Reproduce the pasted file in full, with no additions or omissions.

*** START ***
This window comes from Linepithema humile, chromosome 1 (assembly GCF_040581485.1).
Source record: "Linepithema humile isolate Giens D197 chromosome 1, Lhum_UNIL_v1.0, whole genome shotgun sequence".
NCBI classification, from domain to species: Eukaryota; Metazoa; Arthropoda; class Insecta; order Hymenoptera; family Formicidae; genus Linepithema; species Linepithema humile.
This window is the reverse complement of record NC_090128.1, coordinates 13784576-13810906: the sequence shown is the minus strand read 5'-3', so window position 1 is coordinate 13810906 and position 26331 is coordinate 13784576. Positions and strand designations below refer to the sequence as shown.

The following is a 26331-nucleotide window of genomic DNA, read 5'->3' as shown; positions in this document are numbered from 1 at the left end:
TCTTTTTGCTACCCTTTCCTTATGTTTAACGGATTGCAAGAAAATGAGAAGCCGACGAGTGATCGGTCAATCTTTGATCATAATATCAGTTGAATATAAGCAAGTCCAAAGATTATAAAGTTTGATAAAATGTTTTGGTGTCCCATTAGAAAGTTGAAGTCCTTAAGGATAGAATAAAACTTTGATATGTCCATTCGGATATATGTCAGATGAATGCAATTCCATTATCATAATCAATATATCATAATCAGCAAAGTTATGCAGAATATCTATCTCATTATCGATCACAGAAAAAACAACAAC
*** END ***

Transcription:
This window comes from Linepithema humile, chromosome 1 (assembly GCF_040581485.1).
Source record: "Linepithema humile isolate Giens D197 chromosome 1, Lhum_UNIL_v1.0, whole genome shotgun sequence".
NCBI classification, from domain to species: Eukaryota; Metazoa; Arthropoda; class Insecta; order Hymenoptera; family Formicidae; genus Linepithema; species Linepithema humile.
This window is the reverse complement of record NC_090128.1, coordinates 13784576-13810906: the sequence shown is the minus strand read 5'-3', so window position 1 is coordinate 13810906 and position 26331 is coordinate 13784576. Positions and strand designations below refer to the sequence as shown.

The following is a 26331-nucleotide window of genomic DNA, read 5'->3' as shown; positions in this document are numbered from 1 at the left end:
TCTTTTTGCTACCCTTTCCTTATGTTTAACGGATTGCAAGAAAATGAGAAGCCGACGAGTGATCGGTCAATCTTTGATCATAATATCAGTTGAATATAAGCAAGTCCAAAGATTATAAAGTTTGATAAAATGTTTTGGTGTCCCATTAGAAAGTTGAAGTCCTTAAGGATAGAATAAAACTTTGATATGTCCATTCGGATATATGTCAGATGAATGCAATTCCATTATCATAATCAATATATCATAATCAGCAAAGTTATGCAGAATATCTATCTCATTATCGATCACAGAAAAAACAACAAC